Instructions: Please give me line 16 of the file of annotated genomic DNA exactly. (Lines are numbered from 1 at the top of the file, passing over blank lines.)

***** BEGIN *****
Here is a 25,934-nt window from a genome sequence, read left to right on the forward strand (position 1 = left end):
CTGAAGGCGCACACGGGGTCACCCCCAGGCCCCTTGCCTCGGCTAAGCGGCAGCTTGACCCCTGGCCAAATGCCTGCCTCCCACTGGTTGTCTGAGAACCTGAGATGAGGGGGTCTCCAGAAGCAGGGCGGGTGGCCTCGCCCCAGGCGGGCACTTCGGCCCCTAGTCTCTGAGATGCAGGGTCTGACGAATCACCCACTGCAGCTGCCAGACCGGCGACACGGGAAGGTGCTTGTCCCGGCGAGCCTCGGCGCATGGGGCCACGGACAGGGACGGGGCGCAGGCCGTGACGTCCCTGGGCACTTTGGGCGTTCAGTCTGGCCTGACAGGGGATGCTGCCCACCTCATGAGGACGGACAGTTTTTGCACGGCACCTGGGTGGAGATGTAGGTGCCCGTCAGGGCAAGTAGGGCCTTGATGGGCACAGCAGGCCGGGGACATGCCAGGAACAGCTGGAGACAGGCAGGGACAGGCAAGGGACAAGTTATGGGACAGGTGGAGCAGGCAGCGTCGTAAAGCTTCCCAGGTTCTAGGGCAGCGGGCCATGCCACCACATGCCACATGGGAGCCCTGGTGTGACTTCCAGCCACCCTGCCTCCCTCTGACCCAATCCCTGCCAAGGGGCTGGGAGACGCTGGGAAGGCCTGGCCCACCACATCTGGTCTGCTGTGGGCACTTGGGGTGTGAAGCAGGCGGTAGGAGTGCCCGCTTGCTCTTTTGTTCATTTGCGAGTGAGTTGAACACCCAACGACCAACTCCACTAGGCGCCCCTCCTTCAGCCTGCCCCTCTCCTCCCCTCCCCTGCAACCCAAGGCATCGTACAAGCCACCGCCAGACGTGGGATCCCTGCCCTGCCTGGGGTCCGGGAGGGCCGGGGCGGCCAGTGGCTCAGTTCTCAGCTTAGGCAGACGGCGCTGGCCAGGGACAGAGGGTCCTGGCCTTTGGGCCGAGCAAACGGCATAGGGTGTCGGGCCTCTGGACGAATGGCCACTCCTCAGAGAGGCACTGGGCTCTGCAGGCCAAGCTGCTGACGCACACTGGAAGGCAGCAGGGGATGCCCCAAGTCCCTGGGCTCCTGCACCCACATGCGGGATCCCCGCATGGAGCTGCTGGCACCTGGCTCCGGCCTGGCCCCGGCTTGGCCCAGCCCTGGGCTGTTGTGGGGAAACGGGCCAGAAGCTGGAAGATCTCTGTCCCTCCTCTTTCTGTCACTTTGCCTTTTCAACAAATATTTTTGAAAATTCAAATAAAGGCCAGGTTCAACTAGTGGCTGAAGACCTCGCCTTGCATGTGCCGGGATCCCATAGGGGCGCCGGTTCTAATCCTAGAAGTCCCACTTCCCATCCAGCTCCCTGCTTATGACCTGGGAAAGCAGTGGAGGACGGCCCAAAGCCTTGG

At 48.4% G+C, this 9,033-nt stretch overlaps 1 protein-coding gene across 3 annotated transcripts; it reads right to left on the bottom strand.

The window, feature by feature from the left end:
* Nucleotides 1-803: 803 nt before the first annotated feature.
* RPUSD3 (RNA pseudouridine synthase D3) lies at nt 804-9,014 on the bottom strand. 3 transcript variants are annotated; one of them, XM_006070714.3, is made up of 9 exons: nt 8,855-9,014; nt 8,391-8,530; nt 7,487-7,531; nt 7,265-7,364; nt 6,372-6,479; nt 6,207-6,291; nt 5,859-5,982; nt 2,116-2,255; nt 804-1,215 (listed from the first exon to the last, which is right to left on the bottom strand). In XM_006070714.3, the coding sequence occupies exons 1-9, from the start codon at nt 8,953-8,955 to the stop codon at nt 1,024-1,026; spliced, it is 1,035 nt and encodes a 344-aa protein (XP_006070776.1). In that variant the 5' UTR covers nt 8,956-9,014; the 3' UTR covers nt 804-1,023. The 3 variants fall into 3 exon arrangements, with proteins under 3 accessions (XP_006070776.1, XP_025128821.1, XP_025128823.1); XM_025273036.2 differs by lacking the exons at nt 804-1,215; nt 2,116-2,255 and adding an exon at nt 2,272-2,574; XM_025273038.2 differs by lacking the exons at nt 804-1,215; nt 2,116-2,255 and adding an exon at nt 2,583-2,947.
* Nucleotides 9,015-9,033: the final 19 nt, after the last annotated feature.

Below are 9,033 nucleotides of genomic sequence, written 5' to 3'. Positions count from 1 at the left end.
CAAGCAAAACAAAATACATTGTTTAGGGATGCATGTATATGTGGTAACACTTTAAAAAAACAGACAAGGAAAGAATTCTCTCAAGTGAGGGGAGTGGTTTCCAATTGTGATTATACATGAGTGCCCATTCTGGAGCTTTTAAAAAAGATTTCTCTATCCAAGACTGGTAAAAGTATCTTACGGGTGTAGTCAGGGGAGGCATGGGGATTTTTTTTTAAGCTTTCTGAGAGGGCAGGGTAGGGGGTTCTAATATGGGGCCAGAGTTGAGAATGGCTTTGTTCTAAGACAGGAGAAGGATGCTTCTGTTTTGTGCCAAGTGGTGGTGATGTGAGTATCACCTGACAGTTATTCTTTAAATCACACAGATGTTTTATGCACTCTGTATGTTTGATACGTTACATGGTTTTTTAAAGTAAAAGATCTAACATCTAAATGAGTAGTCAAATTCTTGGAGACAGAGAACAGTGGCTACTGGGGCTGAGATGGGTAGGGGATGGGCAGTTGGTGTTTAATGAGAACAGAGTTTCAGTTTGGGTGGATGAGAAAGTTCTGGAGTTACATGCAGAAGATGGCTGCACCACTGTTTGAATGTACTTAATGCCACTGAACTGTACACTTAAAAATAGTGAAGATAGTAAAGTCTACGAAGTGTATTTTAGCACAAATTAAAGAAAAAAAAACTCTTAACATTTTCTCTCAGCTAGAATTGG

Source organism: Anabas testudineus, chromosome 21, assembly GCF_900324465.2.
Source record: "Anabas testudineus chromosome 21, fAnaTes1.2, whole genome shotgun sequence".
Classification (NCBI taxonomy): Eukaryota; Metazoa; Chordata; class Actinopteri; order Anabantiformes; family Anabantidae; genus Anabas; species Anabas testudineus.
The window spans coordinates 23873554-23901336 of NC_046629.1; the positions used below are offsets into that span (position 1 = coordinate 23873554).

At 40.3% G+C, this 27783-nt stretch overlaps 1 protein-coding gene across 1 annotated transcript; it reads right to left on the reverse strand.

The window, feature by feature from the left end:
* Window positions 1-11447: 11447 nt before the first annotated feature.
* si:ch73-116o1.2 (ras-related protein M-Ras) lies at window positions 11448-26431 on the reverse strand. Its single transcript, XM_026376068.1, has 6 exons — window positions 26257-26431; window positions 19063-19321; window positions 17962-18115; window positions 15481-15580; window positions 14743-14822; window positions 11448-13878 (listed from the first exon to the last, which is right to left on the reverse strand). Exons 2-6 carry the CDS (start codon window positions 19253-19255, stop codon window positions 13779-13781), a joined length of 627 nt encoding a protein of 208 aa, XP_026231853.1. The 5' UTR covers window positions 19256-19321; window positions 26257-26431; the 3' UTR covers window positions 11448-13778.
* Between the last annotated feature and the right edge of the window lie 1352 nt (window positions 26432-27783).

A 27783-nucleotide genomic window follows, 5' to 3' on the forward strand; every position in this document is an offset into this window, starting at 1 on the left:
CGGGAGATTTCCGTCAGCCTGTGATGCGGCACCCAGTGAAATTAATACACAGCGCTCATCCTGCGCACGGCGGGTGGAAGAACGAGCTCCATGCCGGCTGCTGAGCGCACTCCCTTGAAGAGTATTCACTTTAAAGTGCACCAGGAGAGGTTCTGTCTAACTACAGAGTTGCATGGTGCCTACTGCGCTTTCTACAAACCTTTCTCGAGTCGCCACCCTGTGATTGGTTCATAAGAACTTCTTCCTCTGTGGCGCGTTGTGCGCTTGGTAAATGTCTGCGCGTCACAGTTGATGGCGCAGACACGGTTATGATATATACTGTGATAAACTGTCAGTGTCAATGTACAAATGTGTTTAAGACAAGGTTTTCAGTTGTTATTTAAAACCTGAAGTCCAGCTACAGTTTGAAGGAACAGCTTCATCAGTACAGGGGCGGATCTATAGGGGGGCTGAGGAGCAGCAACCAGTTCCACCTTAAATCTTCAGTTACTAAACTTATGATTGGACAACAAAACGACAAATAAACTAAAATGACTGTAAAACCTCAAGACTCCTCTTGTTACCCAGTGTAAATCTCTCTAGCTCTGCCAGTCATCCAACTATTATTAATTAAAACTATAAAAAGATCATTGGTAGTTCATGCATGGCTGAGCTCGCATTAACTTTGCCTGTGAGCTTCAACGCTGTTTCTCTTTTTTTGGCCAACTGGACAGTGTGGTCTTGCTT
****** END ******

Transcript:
* Window positions 1-11447: 11447 nt before the first annotated feature.